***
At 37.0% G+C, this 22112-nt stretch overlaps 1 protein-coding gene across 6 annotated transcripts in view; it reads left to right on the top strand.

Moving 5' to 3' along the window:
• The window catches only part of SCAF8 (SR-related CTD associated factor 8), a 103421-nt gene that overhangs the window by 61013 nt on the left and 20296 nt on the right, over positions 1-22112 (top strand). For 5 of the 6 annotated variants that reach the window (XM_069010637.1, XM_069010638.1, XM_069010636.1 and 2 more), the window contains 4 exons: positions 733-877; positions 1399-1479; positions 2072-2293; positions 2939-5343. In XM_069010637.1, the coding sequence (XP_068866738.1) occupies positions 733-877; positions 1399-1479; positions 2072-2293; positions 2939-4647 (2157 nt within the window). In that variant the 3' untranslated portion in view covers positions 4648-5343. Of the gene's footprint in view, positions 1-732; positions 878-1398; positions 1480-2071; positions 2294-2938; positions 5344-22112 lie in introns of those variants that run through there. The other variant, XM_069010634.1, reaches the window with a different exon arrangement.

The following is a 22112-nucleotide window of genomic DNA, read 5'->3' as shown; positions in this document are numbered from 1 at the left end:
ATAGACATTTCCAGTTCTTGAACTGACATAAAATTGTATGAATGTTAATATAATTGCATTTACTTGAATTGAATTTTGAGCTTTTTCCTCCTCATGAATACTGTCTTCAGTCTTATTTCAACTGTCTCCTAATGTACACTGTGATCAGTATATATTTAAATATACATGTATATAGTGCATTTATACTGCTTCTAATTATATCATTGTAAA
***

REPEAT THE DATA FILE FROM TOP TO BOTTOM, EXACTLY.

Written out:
At 37.0% G+C, this 22112-nt stretch overlaps 1 protein-coding gene across 6 annotated transcripts in view; it reads left to right on the top strand.

Moving 5' to 3' along the window:
• The window catches only part of SCAF8 (SR-related CTD associated factor 8), a 103421-nt gene that overhangs the window by 61013 nt on the left and 20296 nt on the right, over positions 1-22112 (top strand). For 5 of the 6 annotated variants that reach the window (XM_069010637.1, XM_069010638.1, XM_069010636.1 and 2 more), the window contains 4 exons: positions 733-877; positions 1399-1479; positions 2072-2293; positions 2939-5343. In XM_069010637.1, the coding sequence (XP_068866738.1) occupies positions 733-877; positions 1399-1479; positions 2072-2293; positions 2939-4647 (2157 nt within the window). In that variant the 3' untranslated portion in view covers positions 4648-5343. Of the gene's footprint in view, positions 1-732; positions 878-1398; positions 1480-2071; positions 2294-2938; positions 5344-22112 lie in introns of those variants that run through there. The other variant, XM_069010634.1, reaches the window with a different exon arrangement.

The following is a 22112-nucleotide window of genomic DNA, read 5'->3' as shown; positions in this document are numbered from 1 at the left end:
ATAGACATTTCCAGTTCTTGAACTGACATAAAATTGTATGAATGTTAATATAATTGCATTTACTTGAATTGAATTTTGAGCTTTTTCCTCCTCATGAATACTGTCTTCAGTCTTATTTCAACTGTCTCCTAATGTACACTGTGATCAGTATATATTTAAATATACATGTATATAGTGCATTTATACTGCTTCTAATTATATCATTGTAAA